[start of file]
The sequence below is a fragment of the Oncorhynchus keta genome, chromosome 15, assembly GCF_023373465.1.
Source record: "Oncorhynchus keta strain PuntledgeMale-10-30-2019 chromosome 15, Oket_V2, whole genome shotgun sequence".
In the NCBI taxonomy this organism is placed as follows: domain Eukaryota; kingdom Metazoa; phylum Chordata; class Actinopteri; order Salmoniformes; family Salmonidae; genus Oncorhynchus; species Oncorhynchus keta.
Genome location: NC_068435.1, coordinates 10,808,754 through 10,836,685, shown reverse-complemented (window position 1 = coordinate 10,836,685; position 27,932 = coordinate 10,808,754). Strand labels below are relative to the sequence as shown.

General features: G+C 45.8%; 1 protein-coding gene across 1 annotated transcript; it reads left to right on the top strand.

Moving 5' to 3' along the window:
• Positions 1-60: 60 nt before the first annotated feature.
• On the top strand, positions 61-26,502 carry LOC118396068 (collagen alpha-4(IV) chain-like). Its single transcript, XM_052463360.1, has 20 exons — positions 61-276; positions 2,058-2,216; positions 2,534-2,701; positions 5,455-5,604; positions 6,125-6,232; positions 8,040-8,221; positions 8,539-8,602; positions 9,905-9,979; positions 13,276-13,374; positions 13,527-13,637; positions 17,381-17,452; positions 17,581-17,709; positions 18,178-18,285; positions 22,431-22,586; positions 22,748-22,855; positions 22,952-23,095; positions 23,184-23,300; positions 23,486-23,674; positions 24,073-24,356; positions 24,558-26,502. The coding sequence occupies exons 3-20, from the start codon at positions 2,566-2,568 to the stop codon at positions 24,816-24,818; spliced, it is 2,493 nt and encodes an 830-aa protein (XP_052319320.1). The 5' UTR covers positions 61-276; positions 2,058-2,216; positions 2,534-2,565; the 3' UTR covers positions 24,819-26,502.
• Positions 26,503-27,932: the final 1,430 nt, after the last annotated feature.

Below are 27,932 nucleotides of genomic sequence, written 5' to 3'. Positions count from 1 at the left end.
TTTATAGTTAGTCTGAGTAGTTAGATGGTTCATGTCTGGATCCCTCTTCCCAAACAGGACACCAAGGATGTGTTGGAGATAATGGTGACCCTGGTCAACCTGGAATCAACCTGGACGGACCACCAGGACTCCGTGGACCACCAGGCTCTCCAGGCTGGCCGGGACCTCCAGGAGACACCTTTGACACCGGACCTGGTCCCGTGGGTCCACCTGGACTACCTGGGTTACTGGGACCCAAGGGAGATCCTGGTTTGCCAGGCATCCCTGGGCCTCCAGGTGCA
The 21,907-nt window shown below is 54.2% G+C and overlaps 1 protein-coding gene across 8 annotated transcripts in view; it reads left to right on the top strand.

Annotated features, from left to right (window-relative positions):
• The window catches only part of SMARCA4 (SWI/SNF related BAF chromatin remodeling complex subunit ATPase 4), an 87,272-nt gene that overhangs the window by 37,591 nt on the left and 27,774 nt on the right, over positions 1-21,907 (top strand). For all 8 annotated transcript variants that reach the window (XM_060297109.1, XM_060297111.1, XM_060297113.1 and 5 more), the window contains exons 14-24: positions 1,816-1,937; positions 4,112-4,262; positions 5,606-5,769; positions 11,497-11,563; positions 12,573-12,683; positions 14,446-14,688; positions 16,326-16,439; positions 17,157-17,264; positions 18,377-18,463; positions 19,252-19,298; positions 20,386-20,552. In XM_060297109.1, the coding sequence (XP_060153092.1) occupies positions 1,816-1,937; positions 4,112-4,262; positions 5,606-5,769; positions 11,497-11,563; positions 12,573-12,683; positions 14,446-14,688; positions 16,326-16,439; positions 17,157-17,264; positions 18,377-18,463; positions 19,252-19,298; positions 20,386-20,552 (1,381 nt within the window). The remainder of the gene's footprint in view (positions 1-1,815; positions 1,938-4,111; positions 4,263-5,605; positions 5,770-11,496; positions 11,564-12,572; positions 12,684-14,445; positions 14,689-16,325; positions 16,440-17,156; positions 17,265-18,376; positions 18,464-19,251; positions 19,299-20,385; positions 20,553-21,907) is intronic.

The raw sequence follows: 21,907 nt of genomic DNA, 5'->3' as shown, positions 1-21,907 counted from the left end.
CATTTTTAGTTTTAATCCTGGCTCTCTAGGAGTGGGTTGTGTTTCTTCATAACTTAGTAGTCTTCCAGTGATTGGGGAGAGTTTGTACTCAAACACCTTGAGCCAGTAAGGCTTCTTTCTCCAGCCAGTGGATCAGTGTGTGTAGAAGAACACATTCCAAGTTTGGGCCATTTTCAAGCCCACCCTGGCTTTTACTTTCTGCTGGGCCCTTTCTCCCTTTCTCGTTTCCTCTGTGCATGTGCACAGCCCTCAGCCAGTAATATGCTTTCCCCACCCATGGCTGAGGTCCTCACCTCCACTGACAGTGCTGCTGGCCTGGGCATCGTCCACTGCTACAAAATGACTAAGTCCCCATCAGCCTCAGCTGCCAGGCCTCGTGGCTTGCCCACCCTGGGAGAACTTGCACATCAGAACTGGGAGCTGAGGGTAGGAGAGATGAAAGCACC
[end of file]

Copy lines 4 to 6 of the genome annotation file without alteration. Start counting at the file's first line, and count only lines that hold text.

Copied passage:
Genome location: NC_068435.1, coordinates 10,808,754 through 10,836,685, shown reverse-complemented (window position 1 = coordinate 10,836,685; position 27,932 = coordinate 10,808,754). Strand labels below are relative to the sequence as shown.

General features: G+C 45.8%; 1 protein-coding gene across 1 annotated transcript; it reads left to right on the top strand.

Moving 5' to 3' along the window: